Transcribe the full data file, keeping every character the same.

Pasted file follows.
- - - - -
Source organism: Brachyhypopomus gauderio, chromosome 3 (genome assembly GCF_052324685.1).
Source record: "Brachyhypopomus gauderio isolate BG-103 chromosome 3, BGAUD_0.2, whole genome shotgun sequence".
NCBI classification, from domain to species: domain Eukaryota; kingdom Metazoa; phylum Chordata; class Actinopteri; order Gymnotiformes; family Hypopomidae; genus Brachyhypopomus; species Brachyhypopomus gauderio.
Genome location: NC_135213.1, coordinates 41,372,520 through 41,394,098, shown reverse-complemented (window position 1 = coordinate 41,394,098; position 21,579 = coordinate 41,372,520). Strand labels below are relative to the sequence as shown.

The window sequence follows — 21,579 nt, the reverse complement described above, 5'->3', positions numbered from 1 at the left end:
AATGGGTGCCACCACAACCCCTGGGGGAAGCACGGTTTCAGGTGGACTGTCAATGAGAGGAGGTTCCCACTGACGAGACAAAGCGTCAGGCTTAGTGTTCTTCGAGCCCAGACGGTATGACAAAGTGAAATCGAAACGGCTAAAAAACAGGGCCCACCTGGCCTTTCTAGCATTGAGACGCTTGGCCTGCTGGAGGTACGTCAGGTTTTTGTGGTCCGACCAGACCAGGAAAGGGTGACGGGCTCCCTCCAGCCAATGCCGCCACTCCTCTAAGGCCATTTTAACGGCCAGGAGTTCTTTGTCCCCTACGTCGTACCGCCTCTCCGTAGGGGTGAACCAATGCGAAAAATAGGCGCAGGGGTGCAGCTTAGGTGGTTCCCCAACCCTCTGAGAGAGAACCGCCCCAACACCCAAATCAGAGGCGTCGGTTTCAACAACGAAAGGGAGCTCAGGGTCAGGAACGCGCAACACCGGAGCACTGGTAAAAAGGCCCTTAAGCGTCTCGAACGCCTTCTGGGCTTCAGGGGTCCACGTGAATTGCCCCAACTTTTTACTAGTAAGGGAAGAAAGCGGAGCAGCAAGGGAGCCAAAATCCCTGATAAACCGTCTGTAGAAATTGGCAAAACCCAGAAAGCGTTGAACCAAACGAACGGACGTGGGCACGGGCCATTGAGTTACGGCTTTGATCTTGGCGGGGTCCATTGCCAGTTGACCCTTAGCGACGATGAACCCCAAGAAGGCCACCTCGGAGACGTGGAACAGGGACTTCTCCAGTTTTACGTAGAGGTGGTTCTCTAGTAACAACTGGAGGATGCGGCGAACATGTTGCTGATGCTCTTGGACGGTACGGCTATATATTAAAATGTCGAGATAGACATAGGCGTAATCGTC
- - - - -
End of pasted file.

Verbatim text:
Source organism: Brachyhypopomus gauderio, chromosome 3 (genome assembly GCF_052324685.1).
Source record: "Brachyhypopomus gauderio isolate BG-103 chromosome 3, BGAUD_0.2, whole genome shotgun sequence".
NCBI classification, from domain to species: domain Eukaryota; kingdom Metazoa; phylum Chordata; class Actinopteri; order Gymnotiformes; family Hypopomidae; genus Brachyhypopomus; species Brachyhypopomus gauderio.
Genome location: NC_135213.1, coordinates 41,372,520 through 41,394,098, shown reverse-complemented (window position 1 = coordinate 41,394,098; position 21,579 = coordinate 41,372,520). Strand labels below are relative to the sequence as shown.

The window sequence follows — 21,579 nt, the reverse complement described above, 5'->3', positions numbered from 1 at the left end:
AATGGGTGCCACCACAACCCCTGGGGGAAGCACGGTTTCAGGTGGACTGTCAATGAGAGGAGGTTCCCACTGACGAGACAAAGCGTCAGGCTTAGTGTTCTTCGAGCCCAGACGGTATGACAAAGTGAAATCGAAACGGCTAAAAAACAGGGCCCACCTGGCCTTTCTAGCATTGAGACGCTTGGCCTGCTGGAGGTACGTCAGGTTTTTGTGGTCCGACCAGACCAGGAAAGGGTGACGGGCTCCCTCCAGCCAATGCCGCCACTCCTCTAAGGCCATTTTAACGGCCAGGAGTTCTTTGTCCCCTACGTCGTACCGCCTCTCCGTAGGGGTGAACCAATGCGAAAAATAGGCGCAGGGGTGCAGCTTAGGTGGTTCCCCAACCCTCTGAGAGAGAACCGCCCCAACACCCAAATCAGAGGCGTCGGTTTCAACAACGAAAGGGAGCTCAGGGTCAGGAACGCGCAACACCGGAGCACTGGTAAAAAGGCCCTTAAGCGTCTCGAACGCCTTCTGGGCTTCAGGGGTCCACGTGAATTGCCCCAACTTTTTACTAGTAAGGGAAGAAAGCGGAGCAGCAAGGGAGCCAAAATCCCTGATAAACCGTCTGTAGAAATTGGCAAAACCCAGAAAGCGTTGAACCAAACGAACGGACGTGGGCACGGGCCATTGAGTTACGGCTTTGATCTTGGCGGGGTCCATTGCCAGTTGACCCTTAGCGACGATGAACCCCAAGAAGGCCACCTCGGAGACGTGGAACAGGGACTTCTCCAGTTTTACGTAGAGGTGGTTCTCTAGTAACAACTGGAGGATGCGGCGAACATGTTGCTGATGCTCTTGGACGGTACGGCTATATATTAAAATGTCGAGATAGACATAGGCGTAATCGTC